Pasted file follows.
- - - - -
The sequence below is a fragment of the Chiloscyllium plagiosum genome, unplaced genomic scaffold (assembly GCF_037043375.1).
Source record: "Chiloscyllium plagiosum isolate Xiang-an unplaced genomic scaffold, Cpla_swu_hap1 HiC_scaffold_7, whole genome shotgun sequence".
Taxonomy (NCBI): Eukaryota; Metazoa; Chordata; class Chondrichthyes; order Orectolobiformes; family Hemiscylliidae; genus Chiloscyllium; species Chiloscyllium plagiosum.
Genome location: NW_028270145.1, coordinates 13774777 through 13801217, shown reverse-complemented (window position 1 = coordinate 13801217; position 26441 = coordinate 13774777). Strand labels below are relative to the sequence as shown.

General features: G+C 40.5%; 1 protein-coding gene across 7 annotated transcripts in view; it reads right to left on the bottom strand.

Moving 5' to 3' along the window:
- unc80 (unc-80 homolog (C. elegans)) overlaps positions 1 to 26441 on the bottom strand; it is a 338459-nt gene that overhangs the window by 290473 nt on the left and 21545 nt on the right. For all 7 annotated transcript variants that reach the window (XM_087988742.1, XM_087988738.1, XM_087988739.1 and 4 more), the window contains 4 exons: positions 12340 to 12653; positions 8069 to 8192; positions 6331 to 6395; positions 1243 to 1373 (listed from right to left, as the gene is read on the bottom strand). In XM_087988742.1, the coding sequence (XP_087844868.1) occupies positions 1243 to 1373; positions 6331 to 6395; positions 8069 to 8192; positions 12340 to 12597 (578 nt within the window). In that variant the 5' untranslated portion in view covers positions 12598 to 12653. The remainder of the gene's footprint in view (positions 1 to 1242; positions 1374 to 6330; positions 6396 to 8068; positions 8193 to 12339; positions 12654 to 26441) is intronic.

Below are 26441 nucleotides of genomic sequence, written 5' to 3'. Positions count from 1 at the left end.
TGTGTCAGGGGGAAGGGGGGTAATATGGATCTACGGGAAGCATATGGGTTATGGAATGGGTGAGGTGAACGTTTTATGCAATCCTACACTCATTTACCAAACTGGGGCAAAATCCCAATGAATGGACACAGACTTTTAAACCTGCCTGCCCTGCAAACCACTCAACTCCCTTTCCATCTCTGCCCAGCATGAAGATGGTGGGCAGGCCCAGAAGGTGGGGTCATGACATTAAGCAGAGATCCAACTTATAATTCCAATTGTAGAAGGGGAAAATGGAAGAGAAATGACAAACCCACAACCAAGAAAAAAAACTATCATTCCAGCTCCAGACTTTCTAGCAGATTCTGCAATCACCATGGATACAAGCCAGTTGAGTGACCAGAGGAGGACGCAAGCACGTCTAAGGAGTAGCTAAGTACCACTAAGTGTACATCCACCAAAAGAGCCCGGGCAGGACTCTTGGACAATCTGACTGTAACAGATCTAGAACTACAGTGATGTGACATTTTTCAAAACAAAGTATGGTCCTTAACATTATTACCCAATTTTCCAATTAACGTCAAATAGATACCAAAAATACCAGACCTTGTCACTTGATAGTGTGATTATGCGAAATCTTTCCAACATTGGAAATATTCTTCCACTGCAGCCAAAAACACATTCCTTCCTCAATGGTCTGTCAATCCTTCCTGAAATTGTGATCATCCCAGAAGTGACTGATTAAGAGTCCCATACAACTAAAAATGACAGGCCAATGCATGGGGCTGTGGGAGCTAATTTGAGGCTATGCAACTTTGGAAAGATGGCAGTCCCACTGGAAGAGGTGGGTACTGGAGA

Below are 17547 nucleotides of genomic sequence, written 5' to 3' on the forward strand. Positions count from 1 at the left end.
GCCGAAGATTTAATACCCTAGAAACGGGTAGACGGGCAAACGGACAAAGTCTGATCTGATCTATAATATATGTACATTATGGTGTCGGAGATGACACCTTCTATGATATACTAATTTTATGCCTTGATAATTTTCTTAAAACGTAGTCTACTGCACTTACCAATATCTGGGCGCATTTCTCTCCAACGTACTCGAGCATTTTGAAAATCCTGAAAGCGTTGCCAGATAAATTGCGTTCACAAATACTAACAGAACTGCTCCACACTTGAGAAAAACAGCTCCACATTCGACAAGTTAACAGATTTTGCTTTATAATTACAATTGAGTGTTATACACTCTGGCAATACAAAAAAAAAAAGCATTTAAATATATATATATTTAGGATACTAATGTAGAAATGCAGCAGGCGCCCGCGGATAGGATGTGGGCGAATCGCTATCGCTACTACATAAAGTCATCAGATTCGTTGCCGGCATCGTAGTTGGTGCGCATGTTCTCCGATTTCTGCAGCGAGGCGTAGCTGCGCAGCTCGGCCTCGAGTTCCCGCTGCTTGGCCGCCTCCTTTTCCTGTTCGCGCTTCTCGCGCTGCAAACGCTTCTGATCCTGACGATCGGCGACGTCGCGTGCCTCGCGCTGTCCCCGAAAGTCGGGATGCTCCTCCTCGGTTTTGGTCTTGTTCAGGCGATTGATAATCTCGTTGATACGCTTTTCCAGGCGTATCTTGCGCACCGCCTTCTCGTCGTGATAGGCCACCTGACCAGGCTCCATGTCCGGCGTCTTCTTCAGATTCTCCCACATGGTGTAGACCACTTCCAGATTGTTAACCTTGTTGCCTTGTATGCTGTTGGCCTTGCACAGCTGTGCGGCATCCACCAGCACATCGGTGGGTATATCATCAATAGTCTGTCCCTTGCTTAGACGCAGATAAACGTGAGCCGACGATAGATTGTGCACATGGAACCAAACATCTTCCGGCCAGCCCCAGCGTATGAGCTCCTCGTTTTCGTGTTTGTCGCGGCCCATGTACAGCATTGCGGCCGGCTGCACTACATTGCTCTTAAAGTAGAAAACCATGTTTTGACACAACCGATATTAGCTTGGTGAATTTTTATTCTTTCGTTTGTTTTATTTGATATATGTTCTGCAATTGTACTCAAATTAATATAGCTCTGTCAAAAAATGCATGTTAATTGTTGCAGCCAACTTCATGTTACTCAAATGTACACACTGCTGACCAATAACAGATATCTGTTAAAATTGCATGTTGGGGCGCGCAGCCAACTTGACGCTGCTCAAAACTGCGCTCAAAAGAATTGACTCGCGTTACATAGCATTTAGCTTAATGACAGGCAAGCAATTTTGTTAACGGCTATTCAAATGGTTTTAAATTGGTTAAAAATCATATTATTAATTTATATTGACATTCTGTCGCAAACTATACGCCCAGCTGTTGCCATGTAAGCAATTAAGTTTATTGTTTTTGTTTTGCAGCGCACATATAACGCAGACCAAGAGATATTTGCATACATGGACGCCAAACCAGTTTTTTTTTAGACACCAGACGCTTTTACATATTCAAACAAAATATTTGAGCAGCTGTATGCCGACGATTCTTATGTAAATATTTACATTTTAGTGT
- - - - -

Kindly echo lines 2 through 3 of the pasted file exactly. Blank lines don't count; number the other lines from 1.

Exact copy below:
Source record: "Chiloscyllium plagiosum isolate Xiang-an unplaced genomic scaffold, Cpla_swu_hap1 HiC_scaffold_7, whole genome shotgun sequence".
Taxonomy (NCBI): Eukaryota; Metazoa; Chordata; class Chondrichthyes; order Orectolobiformes; family Hemiscylliidae; genus Chiloscyllium; species Chiloscyllium plagiosum.